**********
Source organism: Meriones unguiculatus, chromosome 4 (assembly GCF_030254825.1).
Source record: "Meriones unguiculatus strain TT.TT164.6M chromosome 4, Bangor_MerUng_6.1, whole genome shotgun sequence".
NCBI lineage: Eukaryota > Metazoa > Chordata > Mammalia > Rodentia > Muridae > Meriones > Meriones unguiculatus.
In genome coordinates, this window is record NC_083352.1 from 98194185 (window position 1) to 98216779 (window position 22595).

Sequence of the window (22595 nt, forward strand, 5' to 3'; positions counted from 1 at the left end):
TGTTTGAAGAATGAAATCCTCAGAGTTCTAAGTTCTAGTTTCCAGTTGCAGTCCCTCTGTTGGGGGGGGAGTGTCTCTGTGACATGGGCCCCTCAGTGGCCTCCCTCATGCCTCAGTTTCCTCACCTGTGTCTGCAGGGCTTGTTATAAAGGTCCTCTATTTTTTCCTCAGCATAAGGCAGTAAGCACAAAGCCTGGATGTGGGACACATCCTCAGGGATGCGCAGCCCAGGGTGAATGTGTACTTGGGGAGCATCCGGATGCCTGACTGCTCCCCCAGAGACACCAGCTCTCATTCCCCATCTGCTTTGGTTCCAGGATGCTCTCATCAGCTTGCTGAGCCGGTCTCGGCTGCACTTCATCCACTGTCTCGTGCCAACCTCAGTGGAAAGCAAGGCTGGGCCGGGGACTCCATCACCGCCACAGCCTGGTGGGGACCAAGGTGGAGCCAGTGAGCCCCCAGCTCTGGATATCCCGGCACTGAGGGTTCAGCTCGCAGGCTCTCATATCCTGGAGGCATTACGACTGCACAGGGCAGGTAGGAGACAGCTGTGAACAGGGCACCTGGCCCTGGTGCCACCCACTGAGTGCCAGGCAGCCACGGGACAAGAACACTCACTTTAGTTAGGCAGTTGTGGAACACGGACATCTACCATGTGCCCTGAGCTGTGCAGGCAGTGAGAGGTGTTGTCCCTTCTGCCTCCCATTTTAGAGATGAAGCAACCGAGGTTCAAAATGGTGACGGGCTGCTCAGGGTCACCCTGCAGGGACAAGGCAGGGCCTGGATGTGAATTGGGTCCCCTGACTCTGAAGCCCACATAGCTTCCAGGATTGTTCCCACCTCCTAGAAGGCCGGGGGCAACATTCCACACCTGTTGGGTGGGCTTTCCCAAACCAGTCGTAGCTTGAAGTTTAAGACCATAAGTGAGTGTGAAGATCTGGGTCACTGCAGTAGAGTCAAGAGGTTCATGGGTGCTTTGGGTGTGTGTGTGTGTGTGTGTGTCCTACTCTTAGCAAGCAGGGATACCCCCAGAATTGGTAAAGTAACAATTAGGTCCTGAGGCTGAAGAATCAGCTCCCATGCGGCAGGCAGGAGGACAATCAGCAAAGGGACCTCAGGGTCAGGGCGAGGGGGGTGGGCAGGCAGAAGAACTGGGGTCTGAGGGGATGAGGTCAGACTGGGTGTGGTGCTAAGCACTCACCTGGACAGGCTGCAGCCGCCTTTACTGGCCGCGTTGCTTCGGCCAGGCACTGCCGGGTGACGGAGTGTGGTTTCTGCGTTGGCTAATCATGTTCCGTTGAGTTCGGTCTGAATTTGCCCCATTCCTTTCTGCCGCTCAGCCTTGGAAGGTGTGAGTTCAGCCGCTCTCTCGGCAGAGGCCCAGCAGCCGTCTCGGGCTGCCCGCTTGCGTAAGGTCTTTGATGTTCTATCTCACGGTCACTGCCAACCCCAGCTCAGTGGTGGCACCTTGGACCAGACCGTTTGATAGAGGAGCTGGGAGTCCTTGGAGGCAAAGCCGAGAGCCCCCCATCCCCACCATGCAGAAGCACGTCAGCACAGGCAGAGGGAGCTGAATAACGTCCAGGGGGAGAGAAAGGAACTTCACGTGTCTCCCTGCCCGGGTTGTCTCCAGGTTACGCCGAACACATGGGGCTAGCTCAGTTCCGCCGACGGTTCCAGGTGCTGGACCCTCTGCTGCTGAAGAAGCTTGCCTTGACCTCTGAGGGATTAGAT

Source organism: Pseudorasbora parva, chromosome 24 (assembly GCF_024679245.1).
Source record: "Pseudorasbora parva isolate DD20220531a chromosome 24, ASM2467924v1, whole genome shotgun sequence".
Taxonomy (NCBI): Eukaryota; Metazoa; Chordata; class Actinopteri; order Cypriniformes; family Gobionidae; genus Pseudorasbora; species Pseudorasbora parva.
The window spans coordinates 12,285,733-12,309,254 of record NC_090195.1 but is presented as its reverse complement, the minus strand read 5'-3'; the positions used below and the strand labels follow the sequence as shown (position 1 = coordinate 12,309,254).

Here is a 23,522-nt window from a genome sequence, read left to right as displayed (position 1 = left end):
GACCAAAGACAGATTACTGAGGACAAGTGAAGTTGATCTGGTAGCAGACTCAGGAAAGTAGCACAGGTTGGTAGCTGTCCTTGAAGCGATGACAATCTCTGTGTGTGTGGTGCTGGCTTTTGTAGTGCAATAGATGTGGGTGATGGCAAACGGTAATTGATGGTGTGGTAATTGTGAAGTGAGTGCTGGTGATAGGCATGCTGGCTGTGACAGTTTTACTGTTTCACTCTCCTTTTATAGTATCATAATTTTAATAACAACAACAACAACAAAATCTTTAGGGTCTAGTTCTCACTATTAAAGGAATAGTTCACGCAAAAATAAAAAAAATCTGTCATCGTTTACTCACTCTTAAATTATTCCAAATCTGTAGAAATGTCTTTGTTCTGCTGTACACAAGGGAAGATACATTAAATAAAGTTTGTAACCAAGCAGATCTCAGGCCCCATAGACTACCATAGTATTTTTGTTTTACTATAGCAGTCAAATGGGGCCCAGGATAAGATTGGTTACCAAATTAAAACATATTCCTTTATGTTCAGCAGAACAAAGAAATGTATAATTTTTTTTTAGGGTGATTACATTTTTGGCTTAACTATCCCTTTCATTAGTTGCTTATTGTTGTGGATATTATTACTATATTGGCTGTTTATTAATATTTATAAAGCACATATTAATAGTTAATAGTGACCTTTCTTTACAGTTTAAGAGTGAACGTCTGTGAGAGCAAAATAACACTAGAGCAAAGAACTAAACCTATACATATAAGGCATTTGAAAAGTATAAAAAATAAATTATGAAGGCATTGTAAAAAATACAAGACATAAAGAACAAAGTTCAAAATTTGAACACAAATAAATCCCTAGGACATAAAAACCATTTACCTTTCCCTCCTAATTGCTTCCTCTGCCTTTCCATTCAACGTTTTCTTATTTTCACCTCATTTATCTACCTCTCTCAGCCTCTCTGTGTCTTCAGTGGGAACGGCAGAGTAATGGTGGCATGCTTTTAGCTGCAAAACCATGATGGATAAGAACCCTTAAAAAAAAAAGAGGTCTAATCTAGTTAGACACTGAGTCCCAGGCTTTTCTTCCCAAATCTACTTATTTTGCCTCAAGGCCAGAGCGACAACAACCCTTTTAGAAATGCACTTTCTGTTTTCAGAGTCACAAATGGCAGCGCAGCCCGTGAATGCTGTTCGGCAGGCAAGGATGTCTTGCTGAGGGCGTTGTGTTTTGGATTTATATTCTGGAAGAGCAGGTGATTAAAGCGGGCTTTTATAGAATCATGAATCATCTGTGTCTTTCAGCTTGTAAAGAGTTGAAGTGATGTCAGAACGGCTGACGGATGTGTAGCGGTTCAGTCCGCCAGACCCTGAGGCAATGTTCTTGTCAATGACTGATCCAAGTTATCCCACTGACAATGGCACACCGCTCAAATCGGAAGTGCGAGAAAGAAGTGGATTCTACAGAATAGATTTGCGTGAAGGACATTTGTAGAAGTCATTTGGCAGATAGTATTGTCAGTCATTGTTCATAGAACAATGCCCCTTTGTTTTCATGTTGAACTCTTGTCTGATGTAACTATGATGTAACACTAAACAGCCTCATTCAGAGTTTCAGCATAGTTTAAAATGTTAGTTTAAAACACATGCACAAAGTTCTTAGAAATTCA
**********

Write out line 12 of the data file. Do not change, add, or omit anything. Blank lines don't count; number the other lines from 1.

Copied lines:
GACCAAAGACAGATTACTGAGGACAAGTGAAGTTGATCTGGTAGCAGACTCAGGAAAGTAGCACAGGTTGGTAGCTGTCCTTGAAGCGATGACAATCTCTGTGTGTGTGGTGCTGGCTTTTGTAGTGCAATAGATGTGGGTGATGGCAAACGGTAATTGATGGTGTGGTAATTGTGAAGTGAGTGCTGGTGATAGGCATGCTGGCTGTGACAGTTTTACTGTTTCACTCTCCTTTTATAGTATCATAATTTTAATAACAACAACAACAACAAAATCTTTAGGGTCTAGTTCTCACTATTAAAGGAATAGTTCACGCAAAAATAAAAAAAATCTGTCATCGTTTACTCACTCTTAAATTATTCCAAATCTGTAGAAATGTCTTTGTTCTGCTGTACACAAGGGAAGATACATTAAATAAAGTTTGTAACCAAGCAGATCTCAGGCCCCATAGACTACCATAGTATTTTTGTTTTACTATAGCAGTCAAATGGGGCCCAGGATAAGATTGGTTACCAAATTAAAACATATTCCTTTATGTTCAGCAGAACAAAGAAATGTATAATTTTTTTTTAGGGTGATTACATTTTTGGCTTAACTATCCCTTTCATTAGTTGCTTATTGTTGTGGATATTATTACTATATTGGCTGTTTATTAATATTTATAAAGCACATATTAATAGTTAATAGTGACCTTTCTTTACAGTTTAAGAGTGAACGTCTGTGAGAGCAAAATAACACTAGAGCAAAGAACTAAACCTATACATATAAGGCATTTGAAAAGTATAAAAAATAAATTATGAAGGCATTGTAAAAAATACAAGACATAAAGAACAAAGTTCAAAATTTGAACACAAATAAATCCCTAGGACATAAAAACCATTTACCTTTCCCTCCTAATTGCTTCCTCTGCCTTTCCATTCAACGTTTTCTTATTTTCACCTCATTTATCTACCTCTCTCAGCCTCTCTGTGTCTTCAGTGGGAACGGCAGAGTAATGGTGGCATGCTTTTAGCTGCAAAACCATGATGGATAAGAACCCTTAAAAAAAAAAGAGGTCTAATCTAGTTAGACACTGAGTCCCAGGCTTTTCTTCCCAAATCTACTTATTTTGCCTCAAGGCCAGAGCGACAACAACCCTTTTAGAAATGCACTTTCTGTTTTCAGAGTCACAAATGGCAGCGCAGCCCGTGAATGCTGTTCGGCAGGCAAGGATGTCTTGCTGAGGGCGTTGTGTTTTGGATTTATATTCTGGAAGAGCAGGTGATTAAAGCGGGCTTTTATAGAATCATGAATCATCTGTGTCTTTCAGCTTGTAAAGAGTTGAAGTGATGTCAGAACGGCTGACGGATGTGTAGCGGTTCAGTCCGCCAGACCCTGAGGCAATGTTCTTGTCAATGACTGATCCAAGTTATCCCACTGACAATGGCACACCGCTCAAATCGGAAGTGCGAGAAAGAAGTGGATTCTACAGAATAGATTTGCGTGAAGGACATTTGTAGAAGTCATTTGGCAGATAGTATTGTCAGTCATTGTTCATAGAACAATGCCCCTTTGTTTTCATGTTGAACTCTTGTCTGATGTAACTATGATGTAACACTAAACAGCCTCATTCAGAGTTTCAGCATAGTTTAAAATGTTAGTTTAAAACACATGCACAAAGTTCTTAGAAATTCA